Trump Blames Shooters, Asks Social Media Companies to Help ID Them, and Calls for 'Hard' Cultural Change

[Screenshot from NBC News,]

Law enforcement from different agencies work the scene of a shooting at a shopping mall in El Paso, Texas, on Saturday, Aug. 3, 2019. Multiple people were killed and one person was in custody after a shooter went on a rampage at a shopping mall, police in the Texas border town of El Paso said. (AP Photo/Rudy Gutierrez)


In a press conference Monday morning from The White House, President Trump named several areas that can be addressed to help alleviate the problem of mass shootings following two deadly shootings in Texas and Ohio over the weekend.

Trump forcefully blamed the shooters themselves, calling one a “wicked man” and the other a “twisted monster,” and called for legislators, social media companies, and Americans in general to come together to stop mass shootings before they happen.

“This is a crime against all humanity,” Trump said. “We ask God in heaven to ease the anguish to those who suffer and we vow to act with urgent resolve.”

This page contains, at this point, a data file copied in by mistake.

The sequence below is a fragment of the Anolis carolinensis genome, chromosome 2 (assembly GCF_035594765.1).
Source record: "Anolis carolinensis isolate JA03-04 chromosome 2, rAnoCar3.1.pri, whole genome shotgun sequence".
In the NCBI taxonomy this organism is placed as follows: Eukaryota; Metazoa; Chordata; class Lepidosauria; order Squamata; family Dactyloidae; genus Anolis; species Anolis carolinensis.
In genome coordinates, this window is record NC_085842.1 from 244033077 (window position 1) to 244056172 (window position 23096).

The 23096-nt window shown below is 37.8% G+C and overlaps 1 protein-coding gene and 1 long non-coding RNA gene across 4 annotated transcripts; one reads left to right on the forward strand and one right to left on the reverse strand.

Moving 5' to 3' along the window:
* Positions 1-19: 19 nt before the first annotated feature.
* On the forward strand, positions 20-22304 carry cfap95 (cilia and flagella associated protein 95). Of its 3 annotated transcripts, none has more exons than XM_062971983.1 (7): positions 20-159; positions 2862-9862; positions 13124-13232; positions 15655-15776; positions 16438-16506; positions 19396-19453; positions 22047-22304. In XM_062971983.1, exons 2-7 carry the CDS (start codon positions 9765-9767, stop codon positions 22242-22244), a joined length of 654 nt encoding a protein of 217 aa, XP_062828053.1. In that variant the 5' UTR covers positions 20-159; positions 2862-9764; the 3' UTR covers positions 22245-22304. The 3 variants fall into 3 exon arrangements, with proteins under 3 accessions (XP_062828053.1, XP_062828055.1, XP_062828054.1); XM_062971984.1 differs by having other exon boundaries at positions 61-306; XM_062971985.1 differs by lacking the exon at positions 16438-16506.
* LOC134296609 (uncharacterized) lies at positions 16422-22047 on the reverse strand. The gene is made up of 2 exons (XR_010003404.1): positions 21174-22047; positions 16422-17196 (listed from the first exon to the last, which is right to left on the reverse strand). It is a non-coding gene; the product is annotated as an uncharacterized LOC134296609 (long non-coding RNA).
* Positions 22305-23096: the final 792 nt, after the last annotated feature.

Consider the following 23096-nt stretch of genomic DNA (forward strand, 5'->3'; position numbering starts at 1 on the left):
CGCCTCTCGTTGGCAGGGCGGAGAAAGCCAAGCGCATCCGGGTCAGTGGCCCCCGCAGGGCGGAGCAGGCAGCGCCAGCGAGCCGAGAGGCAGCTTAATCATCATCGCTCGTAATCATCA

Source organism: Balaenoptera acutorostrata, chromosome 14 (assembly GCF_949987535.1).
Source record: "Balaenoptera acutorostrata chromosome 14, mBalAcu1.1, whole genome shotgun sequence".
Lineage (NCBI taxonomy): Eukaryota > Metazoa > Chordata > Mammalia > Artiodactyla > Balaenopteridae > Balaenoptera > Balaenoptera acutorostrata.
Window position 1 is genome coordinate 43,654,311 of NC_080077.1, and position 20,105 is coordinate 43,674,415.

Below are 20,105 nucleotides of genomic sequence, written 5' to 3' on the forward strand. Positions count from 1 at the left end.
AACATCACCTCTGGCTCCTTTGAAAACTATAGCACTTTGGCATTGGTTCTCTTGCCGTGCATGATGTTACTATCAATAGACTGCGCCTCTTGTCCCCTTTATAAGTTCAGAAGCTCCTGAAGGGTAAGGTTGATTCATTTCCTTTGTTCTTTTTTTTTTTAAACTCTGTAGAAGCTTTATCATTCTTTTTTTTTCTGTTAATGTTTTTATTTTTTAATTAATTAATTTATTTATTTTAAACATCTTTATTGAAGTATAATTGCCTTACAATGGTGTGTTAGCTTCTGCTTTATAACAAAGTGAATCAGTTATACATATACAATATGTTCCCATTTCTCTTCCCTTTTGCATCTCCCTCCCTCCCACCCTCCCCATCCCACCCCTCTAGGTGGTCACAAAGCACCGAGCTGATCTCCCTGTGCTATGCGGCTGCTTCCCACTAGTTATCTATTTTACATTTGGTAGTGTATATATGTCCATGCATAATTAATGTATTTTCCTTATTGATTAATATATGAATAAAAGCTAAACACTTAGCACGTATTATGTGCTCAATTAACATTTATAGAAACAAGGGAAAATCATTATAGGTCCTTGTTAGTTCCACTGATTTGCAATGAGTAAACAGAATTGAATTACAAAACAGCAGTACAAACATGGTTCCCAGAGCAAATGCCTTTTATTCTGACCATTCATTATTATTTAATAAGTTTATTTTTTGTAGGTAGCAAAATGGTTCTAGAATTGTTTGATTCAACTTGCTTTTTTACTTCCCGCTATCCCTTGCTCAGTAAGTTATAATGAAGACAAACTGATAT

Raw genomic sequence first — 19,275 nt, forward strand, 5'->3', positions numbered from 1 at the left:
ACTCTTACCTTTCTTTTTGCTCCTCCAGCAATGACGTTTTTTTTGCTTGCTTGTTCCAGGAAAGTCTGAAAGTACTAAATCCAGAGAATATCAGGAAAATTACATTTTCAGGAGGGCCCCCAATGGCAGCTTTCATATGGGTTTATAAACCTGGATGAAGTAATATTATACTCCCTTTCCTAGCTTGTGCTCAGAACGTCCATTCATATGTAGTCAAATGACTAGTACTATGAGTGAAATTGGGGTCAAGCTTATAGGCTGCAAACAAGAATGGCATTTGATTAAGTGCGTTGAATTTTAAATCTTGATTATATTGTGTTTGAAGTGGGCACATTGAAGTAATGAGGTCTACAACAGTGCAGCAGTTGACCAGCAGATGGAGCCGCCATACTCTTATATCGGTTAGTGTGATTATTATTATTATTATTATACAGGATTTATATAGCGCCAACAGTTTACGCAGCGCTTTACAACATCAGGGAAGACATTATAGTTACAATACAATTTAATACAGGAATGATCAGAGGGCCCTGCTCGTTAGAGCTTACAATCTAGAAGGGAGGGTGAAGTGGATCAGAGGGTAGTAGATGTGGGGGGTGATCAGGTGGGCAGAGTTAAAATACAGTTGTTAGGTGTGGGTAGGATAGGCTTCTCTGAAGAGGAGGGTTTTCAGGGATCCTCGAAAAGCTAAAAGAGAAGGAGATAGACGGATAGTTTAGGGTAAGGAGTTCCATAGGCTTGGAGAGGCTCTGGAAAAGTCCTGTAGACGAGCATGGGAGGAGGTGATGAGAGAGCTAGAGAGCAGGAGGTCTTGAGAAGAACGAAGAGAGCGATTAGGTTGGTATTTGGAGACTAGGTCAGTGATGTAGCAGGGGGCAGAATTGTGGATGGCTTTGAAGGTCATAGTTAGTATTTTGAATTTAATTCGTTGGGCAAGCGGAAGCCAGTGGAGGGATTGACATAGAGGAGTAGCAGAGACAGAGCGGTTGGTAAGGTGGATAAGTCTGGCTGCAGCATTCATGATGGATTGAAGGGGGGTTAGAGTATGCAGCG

The president spent some time in his short address naming all the factors that have been circulating on social media as reasons for why shooters act, including internet-radicalized white supremacy, unchecked mental illness, easy access to weapons by those who may be a threat to society, and a culture that glorifies violence.

He called specifically for bi-partisan moves regarding passing legislation such as “red flag laws” to address the increasing incidents of mass shootings, announced the DOJ will be available to provide “any and all assistance” in the investigation of mass shootings, and requested the help of social media companies in identifying shooters before they act.

“We must shine light on the dark resources of the internet and stop mass murders before they start,” Trump said, referring to the internet radicalization that so often accompanies mass shootings. “It’s too easy for troubled youth to surround themselves with a culture that glorifies violence.”


“Culture change is hard,” he finished.

The president also acknowledged the heroism of the police officers in Ohio who stopped the shooter within a minute of his attack, and offered condolences to Mexico for the death of their citizens in El Paso, Texas, where the shooter was said to have posted a manifesto in which he indicated his intent was to kill Mexican nationals.

While the president’s address generally called for the mobilization of everyone to begin helping identify shooters and those prone to violence, he also mentioned his desire to see the DOJ propose legislation that calls for the death penalty in the case of mass shootings.

“We will ensure those who were attacked will not have died in vain,” Trump said.


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